I keep an informal account of my stress levels on a day to day basis, partly detached interest and partly because keeping track of something helps a person to manage it. After all, you can’t normally change something when you can’t put figures to it.
I call it the F-Index: the time of day after waking up at which my frustration or anger spills out into the F word that is not polite in good company. If you don’t know which F word then rent a movie like ‘Goodfellas’ or ‘Bad Boys’. On the particular morning I decided to put pen to paper about this my F-Index was 07h13. Now, that may seem early and put me in a hopelessly bad light but the context was driving in traffic with the possibility of being late for work. Not that the context mitigates my use of the word but it does provide, well…context. And believe you me, on some mornings the F-Index has been earlier than even that.
Conventional wisdom and research as to the particular question of swear words suggest that swearing when stressed or in pain does actually help deal with the stress or pain. As an aside, does it occur to you that we might be more stressed in this day and age? Or have people been uttering swear words with similar regularity throughout history? Interesting question however I lean towards the idea that it’s gotten more prevalent these days. In the current election season in America for example, candidate Donald Trump often uses cuss words in speeches and the truth be told, the crowds love it. Because, that’s the way that many ordinary people speak themselves.
When the Lord called Isaiah to be a prophet and begin a ministry (chapter 6, the year that Uzziah died), Isaiah’s reaction at seeing God was to immediately realise that he was a person of unclean lips, living among a people of unclean lips and that now his goose was well and truly cooked because he had seen the Lord is his holiness. Were the people in the year that Uzziah died a particularly salty people with foul mouths? Or could it be that they spoke horrible things about one another and God? Or griped the way the Children of Israel did in the desert? Or actually used words that God’s children should not use? I have questions, no answers, and an observation. Not being a theologian, I don’t know precisely at this moment what Isaiah was referring to by unclean lips, but I theorize about what it might mean. An observation however: no matter the reason, it seems clear that whatever the uncleanness Isaiah was referring to it originated from sin in the heart. In Isaiah’s account of when he saw the Lord, an angel touched his lips with a coal from the altar and his sin was dealt with.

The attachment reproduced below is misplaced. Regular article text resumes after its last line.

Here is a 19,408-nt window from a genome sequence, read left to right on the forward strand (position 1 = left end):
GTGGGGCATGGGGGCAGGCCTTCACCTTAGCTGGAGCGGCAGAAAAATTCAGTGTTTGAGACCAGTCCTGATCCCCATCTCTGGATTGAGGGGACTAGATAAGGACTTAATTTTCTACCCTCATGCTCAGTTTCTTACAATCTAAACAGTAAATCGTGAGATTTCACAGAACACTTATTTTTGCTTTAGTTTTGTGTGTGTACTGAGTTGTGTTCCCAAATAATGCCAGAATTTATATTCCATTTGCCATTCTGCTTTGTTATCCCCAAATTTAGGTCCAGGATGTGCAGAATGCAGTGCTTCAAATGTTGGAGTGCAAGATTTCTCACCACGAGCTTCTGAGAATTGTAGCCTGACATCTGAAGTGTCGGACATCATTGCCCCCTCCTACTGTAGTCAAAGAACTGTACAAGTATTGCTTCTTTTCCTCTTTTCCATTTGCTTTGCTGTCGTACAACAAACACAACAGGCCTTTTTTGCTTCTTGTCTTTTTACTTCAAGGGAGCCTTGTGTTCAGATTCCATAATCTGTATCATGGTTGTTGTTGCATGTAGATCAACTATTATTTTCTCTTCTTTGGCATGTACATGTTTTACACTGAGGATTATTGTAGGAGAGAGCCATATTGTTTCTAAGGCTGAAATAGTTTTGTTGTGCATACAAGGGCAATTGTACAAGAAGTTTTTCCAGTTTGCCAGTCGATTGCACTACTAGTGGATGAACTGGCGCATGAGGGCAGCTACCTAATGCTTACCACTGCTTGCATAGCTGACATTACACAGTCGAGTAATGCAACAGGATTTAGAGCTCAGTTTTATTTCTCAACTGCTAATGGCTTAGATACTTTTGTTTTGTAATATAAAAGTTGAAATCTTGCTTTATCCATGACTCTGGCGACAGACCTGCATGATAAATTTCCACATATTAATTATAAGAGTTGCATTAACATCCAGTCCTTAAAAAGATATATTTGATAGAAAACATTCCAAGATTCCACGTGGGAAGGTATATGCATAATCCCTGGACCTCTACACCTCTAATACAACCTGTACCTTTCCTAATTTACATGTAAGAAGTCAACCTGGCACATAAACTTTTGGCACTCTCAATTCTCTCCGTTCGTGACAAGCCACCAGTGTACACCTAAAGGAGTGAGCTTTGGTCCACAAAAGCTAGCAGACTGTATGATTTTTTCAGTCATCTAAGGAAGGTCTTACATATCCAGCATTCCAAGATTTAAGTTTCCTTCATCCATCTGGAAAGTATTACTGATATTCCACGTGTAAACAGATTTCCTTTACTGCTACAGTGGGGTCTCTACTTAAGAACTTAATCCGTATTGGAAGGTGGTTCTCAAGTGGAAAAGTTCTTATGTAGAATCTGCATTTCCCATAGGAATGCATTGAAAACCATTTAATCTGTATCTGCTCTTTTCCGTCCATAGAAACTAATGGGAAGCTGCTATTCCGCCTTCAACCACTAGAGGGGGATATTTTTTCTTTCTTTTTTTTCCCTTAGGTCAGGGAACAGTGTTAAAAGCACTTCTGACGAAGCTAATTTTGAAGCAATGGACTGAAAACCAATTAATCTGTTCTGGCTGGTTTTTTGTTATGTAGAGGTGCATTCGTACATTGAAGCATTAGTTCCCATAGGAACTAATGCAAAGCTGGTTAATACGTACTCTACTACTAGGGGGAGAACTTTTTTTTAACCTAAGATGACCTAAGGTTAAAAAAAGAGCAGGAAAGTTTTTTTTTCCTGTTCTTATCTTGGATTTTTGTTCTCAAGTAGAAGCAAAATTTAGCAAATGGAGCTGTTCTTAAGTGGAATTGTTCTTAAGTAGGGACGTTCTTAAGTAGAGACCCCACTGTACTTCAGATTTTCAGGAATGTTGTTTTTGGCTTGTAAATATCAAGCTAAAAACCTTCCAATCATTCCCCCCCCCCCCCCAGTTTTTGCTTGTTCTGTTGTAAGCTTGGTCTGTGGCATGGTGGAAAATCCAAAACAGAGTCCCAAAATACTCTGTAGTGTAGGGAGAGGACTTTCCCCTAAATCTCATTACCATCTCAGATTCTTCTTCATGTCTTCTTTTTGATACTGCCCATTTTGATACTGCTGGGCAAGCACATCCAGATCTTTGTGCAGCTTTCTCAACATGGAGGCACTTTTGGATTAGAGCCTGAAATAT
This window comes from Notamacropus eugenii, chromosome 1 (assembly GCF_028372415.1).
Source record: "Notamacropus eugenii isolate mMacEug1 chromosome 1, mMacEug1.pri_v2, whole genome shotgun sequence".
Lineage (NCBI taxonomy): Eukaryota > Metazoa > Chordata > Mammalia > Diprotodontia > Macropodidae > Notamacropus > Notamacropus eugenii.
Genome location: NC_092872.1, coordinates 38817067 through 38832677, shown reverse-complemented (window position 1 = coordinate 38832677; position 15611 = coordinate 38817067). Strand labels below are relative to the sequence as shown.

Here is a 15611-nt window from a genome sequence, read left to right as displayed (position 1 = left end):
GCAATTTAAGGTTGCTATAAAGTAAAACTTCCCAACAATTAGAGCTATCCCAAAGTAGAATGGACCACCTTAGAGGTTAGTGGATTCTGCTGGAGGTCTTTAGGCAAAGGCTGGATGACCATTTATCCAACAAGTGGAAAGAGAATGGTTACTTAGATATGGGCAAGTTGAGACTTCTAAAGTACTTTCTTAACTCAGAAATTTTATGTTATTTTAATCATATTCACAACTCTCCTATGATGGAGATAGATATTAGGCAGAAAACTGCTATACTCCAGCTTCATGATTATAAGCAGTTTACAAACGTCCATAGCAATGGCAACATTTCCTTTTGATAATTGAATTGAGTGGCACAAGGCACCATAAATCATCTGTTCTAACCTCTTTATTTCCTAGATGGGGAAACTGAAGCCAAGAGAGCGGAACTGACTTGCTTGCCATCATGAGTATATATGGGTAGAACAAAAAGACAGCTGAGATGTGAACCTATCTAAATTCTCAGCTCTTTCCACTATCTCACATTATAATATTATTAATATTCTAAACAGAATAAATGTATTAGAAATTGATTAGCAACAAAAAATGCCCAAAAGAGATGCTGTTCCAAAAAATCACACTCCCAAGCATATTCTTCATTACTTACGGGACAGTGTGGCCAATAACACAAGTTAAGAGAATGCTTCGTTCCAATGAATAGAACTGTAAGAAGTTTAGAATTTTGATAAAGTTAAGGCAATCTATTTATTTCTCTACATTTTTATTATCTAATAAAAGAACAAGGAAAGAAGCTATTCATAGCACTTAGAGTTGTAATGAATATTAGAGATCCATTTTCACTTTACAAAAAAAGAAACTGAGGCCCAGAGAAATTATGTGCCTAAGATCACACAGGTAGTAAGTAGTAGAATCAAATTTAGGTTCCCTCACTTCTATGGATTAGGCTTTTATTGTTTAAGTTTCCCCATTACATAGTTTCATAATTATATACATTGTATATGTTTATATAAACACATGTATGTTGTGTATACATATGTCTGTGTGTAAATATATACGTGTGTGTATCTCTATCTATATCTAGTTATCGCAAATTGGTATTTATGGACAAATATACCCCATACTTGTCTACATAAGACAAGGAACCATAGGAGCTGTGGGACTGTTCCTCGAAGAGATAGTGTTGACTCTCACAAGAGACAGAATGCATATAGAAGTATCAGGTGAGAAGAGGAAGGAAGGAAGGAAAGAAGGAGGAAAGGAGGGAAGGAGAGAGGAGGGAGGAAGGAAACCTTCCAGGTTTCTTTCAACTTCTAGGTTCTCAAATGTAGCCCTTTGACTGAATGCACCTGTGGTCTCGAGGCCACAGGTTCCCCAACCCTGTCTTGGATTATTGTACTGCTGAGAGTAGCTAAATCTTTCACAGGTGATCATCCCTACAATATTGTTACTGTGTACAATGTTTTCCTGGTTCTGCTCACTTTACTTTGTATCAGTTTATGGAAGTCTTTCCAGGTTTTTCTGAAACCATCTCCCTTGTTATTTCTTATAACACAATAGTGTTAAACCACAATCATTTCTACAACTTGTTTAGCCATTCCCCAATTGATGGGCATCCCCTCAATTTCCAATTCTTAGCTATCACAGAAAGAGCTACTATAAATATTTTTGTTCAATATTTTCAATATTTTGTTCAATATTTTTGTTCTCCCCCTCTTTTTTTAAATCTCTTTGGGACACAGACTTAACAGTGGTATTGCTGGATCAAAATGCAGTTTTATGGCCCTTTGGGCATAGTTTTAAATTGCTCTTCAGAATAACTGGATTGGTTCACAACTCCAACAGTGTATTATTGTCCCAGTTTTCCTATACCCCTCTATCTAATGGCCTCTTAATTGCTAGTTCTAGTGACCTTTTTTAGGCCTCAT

On 26 March 2016, on Easter weekend of all times, the Sharks played a game of Super Rugby against the Crusaders in Durban and lost 14 – 19. The Television Match Official was responsible for adjudicating on a number of incidents, including tries as well as events leading up to them which saw the Sharks lose the match. As reported in the media (see references below), the Shark’s director of rugby approached the TMO on two occasions and without going into specifics, we can infer that highly impolite words were used. This is a breach of SANZAAR rules and admitting culpability at a hearing the Shark’s director of rugby was fined A$5 000.00 per incident. Plus legal costs. In local currency this amounts to more than R100 000.00. If I were to apply the same standard of cost to myself, I would have been wiped out long ago.
This is where the other F-word comes in: forgiveness. He forgives our sins, and of importance to me, my sins and my many infractions of the command to ‘let no unwholesome talk’ come out of my mouth. There is far more Scriptural basis than merely Isaiah 6 and Ephesians 4: 29 for avoiding cussing and speaking what is helpful. There are far more verses about His forgiveness and grace however, including the final words of Scripture in Revelation: “The grace of the Lord Jesus be with all. Amen”
www.rugby365.com Gold sanctioned for crude behaviour